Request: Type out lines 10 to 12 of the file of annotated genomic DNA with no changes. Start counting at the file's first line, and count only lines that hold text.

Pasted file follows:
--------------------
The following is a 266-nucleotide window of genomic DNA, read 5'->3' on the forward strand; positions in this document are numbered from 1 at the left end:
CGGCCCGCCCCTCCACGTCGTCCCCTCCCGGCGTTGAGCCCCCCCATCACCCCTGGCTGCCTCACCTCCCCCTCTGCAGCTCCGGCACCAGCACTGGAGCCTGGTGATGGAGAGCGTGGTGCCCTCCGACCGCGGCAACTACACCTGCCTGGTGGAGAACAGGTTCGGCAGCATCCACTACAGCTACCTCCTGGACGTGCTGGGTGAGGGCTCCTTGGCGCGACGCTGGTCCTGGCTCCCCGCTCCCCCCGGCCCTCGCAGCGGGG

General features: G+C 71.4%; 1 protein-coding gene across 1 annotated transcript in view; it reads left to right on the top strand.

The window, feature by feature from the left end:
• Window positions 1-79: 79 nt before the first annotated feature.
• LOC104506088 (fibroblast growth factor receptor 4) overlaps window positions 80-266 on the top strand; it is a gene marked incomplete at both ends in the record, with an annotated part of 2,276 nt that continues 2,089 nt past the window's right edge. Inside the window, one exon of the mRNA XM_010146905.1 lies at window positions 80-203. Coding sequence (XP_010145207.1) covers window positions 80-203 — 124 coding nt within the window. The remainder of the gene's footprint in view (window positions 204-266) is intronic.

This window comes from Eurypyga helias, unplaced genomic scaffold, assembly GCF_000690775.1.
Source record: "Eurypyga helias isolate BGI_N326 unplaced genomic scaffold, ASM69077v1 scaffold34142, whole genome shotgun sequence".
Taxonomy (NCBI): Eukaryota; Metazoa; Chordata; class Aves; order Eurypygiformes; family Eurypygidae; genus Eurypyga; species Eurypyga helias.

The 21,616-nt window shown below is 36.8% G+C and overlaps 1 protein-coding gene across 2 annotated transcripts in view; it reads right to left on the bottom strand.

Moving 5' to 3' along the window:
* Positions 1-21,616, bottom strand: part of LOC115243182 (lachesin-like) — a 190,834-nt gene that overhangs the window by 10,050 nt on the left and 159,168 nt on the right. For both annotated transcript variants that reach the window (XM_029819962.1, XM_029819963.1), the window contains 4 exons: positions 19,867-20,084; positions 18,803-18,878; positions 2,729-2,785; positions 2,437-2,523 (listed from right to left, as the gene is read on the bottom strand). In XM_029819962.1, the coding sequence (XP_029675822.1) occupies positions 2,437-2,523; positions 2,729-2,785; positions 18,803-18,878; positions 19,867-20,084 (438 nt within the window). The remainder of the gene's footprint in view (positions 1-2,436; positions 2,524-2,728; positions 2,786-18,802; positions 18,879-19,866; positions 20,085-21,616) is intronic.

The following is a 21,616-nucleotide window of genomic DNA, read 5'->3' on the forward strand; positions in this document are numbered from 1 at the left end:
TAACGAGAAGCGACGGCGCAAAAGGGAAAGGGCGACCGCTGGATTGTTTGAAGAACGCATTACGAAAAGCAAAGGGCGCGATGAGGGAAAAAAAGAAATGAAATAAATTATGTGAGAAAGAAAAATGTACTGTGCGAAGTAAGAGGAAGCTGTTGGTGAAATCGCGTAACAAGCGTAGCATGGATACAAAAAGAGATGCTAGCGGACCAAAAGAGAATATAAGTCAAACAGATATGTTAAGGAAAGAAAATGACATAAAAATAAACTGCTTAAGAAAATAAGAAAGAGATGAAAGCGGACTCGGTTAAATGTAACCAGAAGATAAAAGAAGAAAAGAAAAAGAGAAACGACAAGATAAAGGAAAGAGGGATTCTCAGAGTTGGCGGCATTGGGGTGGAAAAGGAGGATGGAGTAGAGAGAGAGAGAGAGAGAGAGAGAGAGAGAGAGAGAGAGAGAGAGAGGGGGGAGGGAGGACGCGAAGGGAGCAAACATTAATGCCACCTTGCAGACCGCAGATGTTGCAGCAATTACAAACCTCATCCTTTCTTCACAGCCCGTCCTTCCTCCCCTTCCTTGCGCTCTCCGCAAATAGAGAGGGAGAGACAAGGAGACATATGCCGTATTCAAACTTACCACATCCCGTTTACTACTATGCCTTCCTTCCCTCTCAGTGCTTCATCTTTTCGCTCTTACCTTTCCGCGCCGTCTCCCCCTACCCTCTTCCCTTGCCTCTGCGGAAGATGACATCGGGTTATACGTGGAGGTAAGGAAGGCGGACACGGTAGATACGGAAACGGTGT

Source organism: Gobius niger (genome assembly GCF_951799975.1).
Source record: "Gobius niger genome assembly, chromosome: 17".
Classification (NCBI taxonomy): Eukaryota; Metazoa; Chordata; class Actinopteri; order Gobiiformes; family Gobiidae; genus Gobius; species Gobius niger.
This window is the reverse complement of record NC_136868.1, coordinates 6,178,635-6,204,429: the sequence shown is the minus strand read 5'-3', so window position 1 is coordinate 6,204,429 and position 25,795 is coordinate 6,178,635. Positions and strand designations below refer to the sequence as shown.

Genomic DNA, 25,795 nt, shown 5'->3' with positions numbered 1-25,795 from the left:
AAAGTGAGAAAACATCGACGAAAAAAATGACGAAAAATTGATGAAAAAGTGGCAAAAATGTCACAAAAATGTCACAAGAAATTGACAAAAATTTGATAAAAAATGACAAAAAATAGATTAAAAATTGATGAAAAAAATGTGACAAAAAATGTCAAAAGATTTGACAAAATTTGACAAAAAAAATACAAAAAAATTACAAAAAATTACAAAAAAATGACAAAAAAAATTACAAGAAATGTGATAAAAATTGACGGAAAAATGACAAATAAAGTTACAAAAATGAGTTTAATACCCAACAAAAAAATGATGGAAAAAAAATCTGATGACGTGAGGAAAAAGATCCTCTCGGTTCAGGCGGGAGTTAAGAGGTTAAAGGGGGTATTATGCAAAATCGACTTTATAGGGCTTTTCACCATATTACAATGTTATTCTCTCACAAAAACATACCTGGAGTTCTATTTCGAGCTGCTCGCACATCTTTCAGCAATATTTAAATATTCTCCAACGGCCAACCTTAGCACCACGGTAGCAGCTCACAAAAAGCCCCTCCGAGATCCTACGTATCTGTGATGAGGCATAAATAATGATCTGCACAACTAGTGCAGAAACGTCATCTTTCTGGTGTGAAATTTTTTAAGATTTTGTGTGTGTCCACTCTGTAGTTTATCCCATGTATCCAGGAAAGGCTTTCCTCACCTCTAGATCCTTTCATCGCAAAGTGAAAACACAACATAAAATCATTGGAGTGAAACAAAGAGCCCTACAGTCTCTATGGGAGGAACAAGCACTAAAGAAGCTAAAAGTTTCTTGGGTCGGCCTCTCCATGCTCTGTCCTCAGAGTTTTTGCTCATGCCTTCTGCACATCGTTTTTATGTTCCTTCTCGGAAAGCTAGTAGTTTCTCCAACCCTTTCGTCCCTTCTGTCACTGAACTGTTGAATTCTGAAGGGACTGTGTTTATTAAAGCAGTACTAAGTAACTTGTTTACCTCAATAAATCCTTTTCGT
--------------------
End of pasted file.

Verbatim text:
The 21,616-nt window shown below is 36.8% G+C and overlaps 1 protein-coding gene across 2 annotated transcripts in view; it reads right to left on the bottom strand.

Moving 5' to 3' along the window:
* Positions 1-21,616, bottom strand: part of LOC115243182 (lachesin-like) — a 190,834-nt gene that overhangs the window by 10,050 nt on the left and 159,168 nt on the right. For both annotated transcript variants that reach the window (XM_029819962.1, XM_029819963.1), the window contains 4 exons: positions 19,867-20,084; positions 18,803-18,878; positions 2,729-2,785; positions 2,437-2,523 (listed from right to left, as the gene is read on the bottom strand). In XM_029819962.1, the coding sequence (XP_029675822.1) occupies positions 2,437-2,523; positions 2,729-2,785; positions 18,803-18,878; positions 19,867-20,084 (438 nt within the window). The remainder of the gene's footprint in view (positions 1-2,436; positions 2,524-2,728; positions 2,786-18,802; positions 18,879-19,866; positions 20,085-21,616) is intronic.